How to Install a Windows 10 VM on a Mac
April 12, 2020
When building desktop or mobile cross-platform apps it is very important to test across devices. However, operating separate hardware for each platform can be daunting or cost-prohibitive. Virtual machines to the rescue!
In this guide I'll explain how Mac developers can install a Windows 10 Virtual Machine on their Apple computer, using VirtualBox.
A VM for a different platform than you are building on can be invaluable in testing:
- websites or web apps in Internet Explorer 11 or Microsoft Edge
- desktop software such as Electron apps
- file system differences (paths, directory structure, etc)
- device drivers
- and many more
Microsoft is kindly provinding a free Windows 10 virtual machine that you can download here and use for 90 days. Do so, after picking your VM platform of choice.
Since my Mac environment is setup mainly for Laravel development, and since I prefer Vagrant instead of Valet, that means I have both Vagrant and VirtualBox already installed.
My personal preference for the Windows 10 VM is to use VirtualBox, since I am partial to the GUI.
Make sure you have ~ 30 GB of space on your computer initially The VM comes in a ZIP file that is pretty substantial at > 7 GB and you'll have to unzip it as well. When you import the VM into VirtualBox, another ~14 GB will be created. You may delete the original download after importing, however.
Install the VM
For VirtualBox, you will have downloaded a file called
After the download completes, extract the archive.
Import the VM into VirtualBox
Go to the folder that was just extracted (it should be called
MSEdge - Win10). If VirtualBox is already installed, you can double-click the
MSEdge - Win10.ovf file to import it into VirtualBox. A settings window will appear. Accept the defaults and hit Import.
⏱ wait a few minutes for the import to finish. You should see something like the following.
Select the Win10 VM and click Start.
There will be a security prompt asking you go give VirtualBox access to your keyboard. Go to System Preferences > Security & Privacy > Privacy > Input Monitoring and check VirtualBox after unlocking the settings with your root password. This will require VirtualBox to restart, so if the VM has already booted, shut it down, then open VirtualBox and start the VM once again.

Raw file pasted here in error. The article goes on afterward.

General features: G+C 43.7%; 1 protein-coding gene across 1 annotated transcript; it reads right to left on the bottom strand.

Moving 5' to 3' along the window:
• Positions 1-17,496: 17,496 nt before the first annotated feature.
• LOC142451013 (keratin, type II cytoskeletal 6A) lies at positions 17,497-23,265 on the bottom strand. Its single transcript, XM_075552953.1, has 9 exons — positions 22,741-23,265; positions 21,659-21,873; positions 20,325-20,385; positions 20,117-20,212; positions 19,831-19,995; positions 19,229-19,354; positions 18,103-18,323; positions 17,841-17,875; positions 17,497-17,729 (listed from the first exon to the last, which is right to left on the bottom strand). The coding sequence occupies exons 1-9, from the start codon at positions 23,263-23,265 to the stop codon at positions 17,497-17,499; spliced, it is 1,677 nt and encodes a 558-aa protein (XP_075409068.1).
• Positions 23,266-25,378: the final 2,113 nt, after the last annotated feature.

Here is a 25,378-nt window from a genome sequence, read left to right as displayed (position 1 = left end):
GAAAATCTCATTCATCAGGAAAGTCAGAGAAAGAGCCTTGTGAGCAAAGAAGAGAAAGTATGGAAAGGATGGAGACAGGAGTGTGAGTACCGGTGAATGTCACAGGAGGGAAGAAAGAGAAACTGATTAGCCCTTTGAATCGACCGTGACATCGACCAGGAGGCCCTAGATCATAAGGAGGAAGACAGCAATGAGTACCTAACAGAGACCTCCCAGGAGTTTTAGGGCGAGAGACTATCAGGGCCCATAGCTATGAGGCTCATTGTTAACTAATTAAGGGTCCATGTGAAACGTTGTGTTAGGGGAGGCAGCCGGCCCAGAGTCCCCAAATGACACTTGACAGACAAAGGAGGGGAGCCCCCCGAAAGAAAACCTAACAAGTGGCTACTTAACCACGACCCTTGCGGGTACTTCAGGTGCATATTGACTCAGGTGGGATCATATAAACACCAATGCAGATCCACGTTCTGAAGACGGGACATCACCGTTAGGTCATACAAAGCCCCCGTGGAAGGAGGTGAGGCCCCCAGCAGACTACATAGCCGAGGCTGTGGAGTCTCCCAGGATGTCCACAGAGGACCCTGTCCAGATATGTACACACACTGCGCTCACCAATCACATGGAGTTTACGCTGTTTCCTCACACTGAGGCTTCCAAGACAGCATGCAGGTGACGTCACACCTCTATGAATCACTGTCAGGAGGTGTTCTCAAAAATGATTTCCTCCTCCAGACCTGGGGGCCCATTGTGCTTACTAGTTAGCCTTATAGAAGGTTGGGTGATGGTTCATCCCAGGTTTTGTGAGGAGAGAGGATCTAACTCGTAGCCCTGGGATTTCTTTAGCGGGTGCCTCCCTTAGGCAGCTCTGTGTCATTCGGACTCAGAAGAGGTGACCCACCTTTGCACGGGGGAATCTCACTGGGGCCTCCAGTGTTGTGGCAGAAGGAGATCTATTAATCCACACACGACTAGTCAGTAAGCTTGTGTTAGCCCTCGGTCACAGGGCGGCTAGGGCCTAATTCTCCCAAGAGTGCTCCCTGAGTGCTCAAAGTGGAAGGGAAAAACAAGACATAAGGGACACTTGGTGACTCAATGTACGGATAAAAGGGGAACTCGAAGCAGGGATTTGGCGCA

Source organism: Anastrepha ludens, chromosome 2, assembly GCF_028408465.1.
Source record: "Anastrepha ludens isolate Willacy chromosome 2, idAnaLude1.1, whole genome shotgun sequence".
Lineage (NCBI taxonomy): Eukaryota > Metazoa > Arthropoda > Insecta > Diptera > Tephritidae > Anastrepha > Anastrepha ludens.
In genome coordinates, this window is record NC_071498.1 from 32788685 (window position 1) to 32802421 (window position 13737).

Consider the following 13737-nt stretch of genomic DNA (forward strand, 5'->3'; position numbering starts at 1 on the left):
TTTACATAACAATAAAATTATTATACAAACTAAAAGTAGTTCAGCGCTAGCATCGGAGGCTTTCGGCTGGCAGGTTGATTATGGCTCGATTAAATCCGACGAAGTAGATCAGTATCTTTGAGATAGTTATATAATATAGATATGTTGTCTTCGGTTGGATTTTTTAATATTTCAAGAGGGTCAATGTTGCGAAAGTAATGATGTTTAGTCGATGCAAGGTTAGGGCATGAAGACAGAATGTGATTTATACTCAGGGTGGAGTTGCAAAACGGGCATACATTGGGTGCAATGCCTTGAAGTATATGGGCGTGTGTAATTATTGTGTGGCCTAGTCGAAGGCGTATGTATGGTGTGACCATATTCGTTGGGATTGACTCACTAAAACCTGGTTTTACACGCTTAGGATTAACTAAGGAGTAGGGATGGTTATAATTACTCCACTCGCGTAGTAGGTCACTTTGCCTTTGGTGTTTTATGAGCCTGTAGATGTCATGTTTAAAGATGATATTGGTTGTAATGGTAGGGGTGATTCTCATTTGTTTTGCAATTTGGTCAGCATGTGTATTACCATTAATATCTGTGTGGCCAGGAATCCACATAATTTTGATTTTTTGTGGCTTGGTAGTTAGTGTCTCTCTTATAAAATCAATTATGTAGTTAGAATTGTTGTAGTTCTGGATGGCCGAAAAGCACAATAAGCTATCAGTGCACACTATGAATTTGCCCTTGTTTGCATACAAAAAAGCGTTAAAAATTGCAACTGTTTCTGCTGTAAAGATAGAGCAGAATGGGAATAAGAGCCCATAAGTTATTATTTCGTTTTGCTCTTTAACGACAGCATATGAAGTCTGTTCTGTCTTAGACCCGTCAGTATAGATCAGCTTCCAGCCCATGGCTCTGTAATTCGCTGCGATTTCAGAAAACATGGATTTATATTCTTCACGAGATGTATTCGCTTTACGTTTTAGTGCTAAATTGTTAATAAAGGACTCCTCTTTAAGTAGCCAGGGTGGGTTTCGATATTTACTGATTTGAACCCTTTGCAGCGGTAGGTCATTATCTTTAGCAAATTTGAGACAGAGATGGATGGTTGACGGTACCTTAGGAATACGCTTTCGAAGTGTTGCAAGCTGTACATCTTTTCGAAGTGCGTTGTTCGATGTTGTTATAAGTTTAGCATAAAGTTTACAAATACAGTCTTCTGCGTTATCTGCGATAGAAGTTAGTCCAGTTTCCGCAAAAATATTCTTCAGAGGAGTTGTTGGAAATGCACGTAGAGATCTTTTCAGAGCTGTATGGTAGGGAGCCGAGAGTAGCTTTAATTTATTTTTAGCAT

If everything worked correctly, you should see the following screen.
Boom, you're in!
Take a snapshot of the VM
Before starting any actual work, it's a very good idea to take a snapshot of the initial state. Why? Because this will allow you to use the VM even after the original 90 days have expired. Once it stops working you can restore it to this point and use it for another 90 days. Don't worry, this is not illegal, even Microsoft suggests this on the page you've just downloaded the VM from.
To take the snapshot, once the VM has booted and with the VM window active, in the VirtualBox VM application menu, select Machine > Take Snapshot... then give it a name and optional description when prompted, and click OK.
Restoring a snapshot
With the VM powered off, click the menu next to the name of the VM.
Then select the snapshot you wish to restore and click Start (for the latest), or Restore (for older snapshots).
Restore the latest (current) state of the VM
Restore a previous snapshot
You can back up the snapshots individually if you wish. The files are located in
/Users/YourUser/VirtualBox VMs/MSEdge - Win10/Snapshots.
Keep in mind that snapshots require additional storage space, and that can be a pretty steep price to pay. In my case, 3 snapshots take 26.7 GB. Ouch!
Transferring files & shared clipboard
To transfer files back and forth between your computer and the VM, while the VM is running, in the VirtualBox application menu select Devices > Drag and Drop > Bidirectional.
Now you should be able to open a File Explorer window in the VM, then drag a file over from your Mac.
Similarly, you'll likely want to be able to copy/paste between your computer and the VM, so make sure to check Devices > Shared Clipboard > Bidirectional.
A note on keyboard shortcuts
You'll find that some of the keyboard shortcuts you're used to on the Mac behave differently in the Windows VM. Here are a couple of the mappings I've discovered so far (as a general rule, use Control where you would use CMD):
- CMD+C/V/X → Control+C/V/X
- Delete → Fn+Delete
- CMD+Tab → Control+Tab
Where to next?
If you are using this VM for development, I would highly recommend setting up the environment to your exact specs, then taking another snapshot. Do this at the beginning, so that you can still take advantage of the full 90 day activation period.
Some of the tools I installed on my fresh installation, for example, include:
- Chrome & Firefox
- Git Bash
- create/configure Bash aliases
- generate an SSH key and add the key to the Github (or equivalent) account
- Yarn classic (V1) or V2
- Visual Studio Code
I'll leave you with a screenshot of a new Svelte + Electron cross-platform app I'm working on, and how it looks on the Windows VM. Pretty nifty!